On Signal and Noise

Penelope* (not her real name) is an Instagram influencer. Companies sometimes pay her, in cash or in kind, to promote their products, hoping she will somehow influence those who follow her online into buying their products. How do companies decide Penelope is worth courting? Her follower count. There’s just one problem: it’s fake.

This article on Australian media and marketing site mUmBRELLA talks about the highly dubious, at best, metrics for online and similar digital mediums. The old measurements of reach and frequency are so easy to manipulate, and so terribly subjective, that no one seems to have any idea what they really mean. And yet advertisers keep throwing money at them, thrashing around trying to find some way to get customers to pay attention to them.

There are lots and lots of people creating free, or cheap, content that used to cost big money. You don’t need to print physical magazines or papers any more, so the barrier to entry is very low. People love to create things, and love it when other people pay attention to them, so there’s been a proliferation of online content about anything and everything. Blogs, Instagram, Youtube, Podcasts, there is so much stuff being created and distributed, largely for free.

Simultaneously, the way traditional media made money, ads, has been completely changed by Google, Facebook, and the like. They don’t sell classifieds directly any more, and in many cases don’t even sell ad space directly to advertisers. They rely instead of pay-per-click advertising distributed through ad networks that are themselves going through a major shakeup right now, for a variety of reasons. They still create content, and are desperately trying to find ways to get people to pay attention so that they might click on an ad and pay for the whole thing to keep going. It’s hard to compete with free.

The end result is a massive fragmentation of the way content, and ads, are served up to people. There is a lot of noise now, and the traditional arbiters of what was worth paying attention to no longer hold sway. Yet (with the possible exception of Google search) they haven’t been replaced by any generally applicable way to make sense of things; to separate the signal from the noise.

More Noise Means Signal Is Worth More

In this environment, the response from many media organisations (some of which I write for) has been to create more content. If the price per click goes down, the thinking goes, you need to create more stuff so that you make it up in volume. See the problem here? It’s really hard to make high quality goods at scale, so what tends to happen is the quality goes down, which makes it worth less. We end up in a downward spiral, a classic economic price war where everyone ends up competing themselves down to marginal cost of production, which is near zero.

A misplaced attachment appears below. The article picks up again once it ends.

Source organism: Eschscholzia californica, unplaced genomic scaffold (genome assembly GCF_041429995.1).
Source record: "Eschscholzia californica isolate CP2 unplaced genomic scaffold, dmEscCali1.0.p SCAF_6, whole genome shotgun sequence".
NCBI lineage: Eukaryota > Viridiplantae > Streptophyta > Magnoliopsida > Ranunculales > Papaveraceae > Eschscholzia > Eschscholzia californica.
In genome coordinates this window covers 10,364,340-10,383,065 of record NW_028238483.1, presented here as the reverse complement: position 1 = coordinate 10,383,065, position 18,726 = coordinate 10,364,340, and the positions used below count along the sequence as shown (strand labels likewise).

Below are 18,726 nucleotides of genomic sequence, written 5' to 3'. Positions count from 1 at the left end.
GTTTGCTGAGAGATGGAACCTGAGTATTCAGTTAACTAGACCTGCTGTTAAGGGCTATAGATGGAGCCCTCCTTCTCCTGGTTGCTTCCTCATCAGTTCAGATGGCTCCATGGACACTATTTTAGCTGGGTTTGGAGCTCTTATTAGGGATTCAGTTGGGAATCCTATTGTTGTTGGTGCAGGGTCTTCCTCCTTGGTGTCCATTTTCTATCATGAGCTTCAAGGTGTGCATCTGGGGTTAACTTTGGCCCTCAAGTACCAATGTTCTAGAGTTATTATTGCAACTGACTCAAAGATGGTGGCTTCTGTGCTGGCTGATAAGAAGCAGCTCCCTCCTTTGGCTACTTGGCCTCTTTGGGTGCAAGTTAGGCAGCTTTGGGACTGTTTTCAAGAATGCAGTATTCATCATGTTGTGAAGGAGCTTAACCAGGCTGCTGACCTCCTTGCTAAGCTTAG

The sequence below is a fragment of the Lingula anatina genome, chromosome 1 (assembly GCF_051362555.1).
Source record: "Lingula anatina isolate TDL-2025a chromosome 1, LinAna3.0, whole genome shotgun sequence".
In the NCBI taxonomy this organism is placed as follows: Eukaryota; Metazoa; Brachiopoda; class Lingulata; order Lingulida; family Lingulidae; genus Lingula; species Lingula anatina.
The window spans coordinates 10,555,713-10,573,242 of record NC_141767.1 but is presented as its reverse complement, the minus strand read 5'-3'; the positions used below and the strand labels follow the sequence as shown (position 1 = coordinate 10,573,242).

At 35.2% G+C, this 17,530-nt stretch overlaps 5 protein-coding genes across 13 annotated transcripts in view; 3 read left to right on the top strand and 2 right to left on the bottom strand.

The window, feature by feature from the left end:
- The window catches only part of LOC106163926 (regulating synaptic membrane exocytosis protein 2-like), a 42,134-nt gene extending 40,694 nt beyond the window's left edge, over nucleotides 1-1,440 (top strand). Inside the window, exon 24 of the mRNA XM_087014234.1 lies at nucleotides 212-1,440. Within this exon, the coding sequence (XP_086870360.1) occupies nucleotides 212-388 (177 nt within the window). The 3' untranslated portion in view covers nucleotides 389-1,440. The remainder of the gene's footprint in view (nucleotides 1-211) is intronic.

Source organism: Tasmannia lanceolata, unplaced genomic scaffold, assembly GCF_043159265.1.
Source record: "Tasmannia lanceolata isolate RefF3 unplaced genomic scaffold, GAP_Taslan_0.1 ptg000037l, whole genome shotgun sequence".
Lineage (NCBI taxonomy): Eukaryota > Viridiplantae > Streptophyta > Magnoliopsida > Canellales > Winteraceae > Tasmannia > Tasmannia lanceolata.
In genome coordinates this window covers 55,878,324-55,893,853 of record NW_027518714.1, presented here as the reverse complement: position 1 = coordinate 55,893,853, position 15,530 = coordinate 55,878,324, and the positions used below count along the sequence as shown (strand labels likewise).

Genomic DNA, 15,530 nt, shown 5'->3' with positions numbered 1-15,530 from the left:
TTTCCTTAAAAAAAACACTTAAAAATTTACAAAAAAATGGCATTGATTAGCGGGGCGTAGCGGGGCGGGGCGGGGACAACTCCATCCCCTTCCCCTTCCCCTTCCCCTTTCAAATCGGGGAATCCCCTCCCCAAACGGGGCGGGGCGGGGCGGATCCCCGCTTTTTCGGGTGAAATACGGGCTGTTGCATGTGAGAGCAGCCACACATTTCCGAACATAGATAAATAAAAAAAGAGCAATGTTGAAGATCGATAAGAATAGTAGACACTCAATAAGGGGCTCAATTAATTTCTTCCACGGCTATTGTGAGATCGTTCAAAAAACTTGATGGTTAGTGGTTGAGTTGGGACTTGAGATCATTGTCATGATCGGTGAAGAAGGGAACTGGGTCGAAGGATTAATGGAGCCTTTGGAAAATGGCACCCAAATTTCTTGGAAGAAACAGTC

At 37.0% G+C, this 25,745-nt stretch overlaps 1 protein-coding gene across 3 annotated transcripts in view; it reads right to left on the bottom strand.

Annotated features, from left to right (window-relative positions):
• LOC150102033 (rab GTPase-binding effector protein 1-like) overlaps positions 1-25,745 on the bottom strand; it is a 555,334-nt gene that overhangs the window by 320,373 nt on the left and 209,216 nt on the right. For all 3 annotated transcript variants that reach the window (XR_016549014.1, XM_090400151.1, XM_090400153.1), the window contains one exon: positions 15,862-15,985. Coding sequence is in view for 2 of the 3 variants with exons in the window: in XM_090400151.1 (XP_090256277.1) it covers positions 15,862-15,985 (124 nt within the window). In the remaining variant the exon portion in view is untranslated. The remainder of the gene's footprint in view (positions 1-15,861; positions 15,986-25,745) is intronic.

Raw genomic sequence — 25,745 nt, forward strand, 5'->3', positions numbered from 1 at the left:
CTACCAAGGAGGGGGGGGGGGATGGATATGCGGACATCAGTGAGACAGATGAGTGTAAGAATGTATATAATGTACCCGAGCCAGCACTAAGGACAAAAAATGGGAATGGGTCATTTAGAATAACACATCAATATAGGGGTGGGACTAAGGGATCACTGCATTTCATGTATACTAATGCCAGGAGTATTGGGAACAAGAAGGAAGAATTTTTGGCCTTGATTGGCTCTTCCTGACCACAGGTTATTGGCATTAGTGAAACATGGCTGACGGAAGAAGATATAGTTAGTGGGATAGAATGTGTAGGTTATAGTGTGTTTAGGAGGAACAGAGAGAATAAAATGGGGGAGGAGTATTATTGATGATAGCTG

This can’t end well.

In contrast, my thesis is that by doing the very opposite of this I can build something of quality that, relatively speaking, only becomes more valuable as everyone else’s stuff becomes less valuable.

I’ll explain.

You can automate a financial news story, because they’re basically just raw facts with a few humanish words around them. Weather forecasts have been automated for some time. When you’re just relaying information, what additional value is a human being adding? Similarly, if everyone writes basically the same “Apple released a new product” story in the couple of hours after their latest big show, what value is your story providing that I can’t get from any other one? This is the central issue of the race for attention on the new. There is no time to generate new information, or provide context or analysis, so it doesn’t happen. Instead you get a commodity news story that will be written by a computer program in a few years, if it isn’t already.

In this environment, what if you could provide something of value that no one else is providing? What if, instead of simply relaying facts you could explain what they mean? What if you provide something that is difficult to automate? What if you provide signal in a sea of noise?

The simple fact that good signal is rare, and getting rarer, suggests that it should increase in value as the noise increases. That’s why I focus on finding something that everyone else isn’t doing.

I’m not overly worried by the increase in noise, because I believe (with some justification) that I can provide something that you can’t get for free (or cheap) elsewhere. And I don’t want to spend time creating more noise when I could instead focus on providing more signal.

That’s the plan, anyway.

What do you think? Do I create signal, or noise? What would you do differently?

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One Comment

  1. I think this is why we are seeing more gimmick blog posts: X is Dead, I Bought an X and it Sucks So I’m Taking it Back, Don’t Buy X Because I Said So, Don’t Use X Because {FUD}, Don’t Use X Because {I used it and broke it}.

    These are popular posts and they float to the top of people’s RSS feeds because they instill fear or bully big names. Also, because they are shit and that tends to float.

    Then readers, chasing retweets and followers, retweet the posts because they get clicks.

    It’s like the magic of the social graph also feeds the crap of the social graph. People can’t just be great at what they do. They have to get clicks, too.

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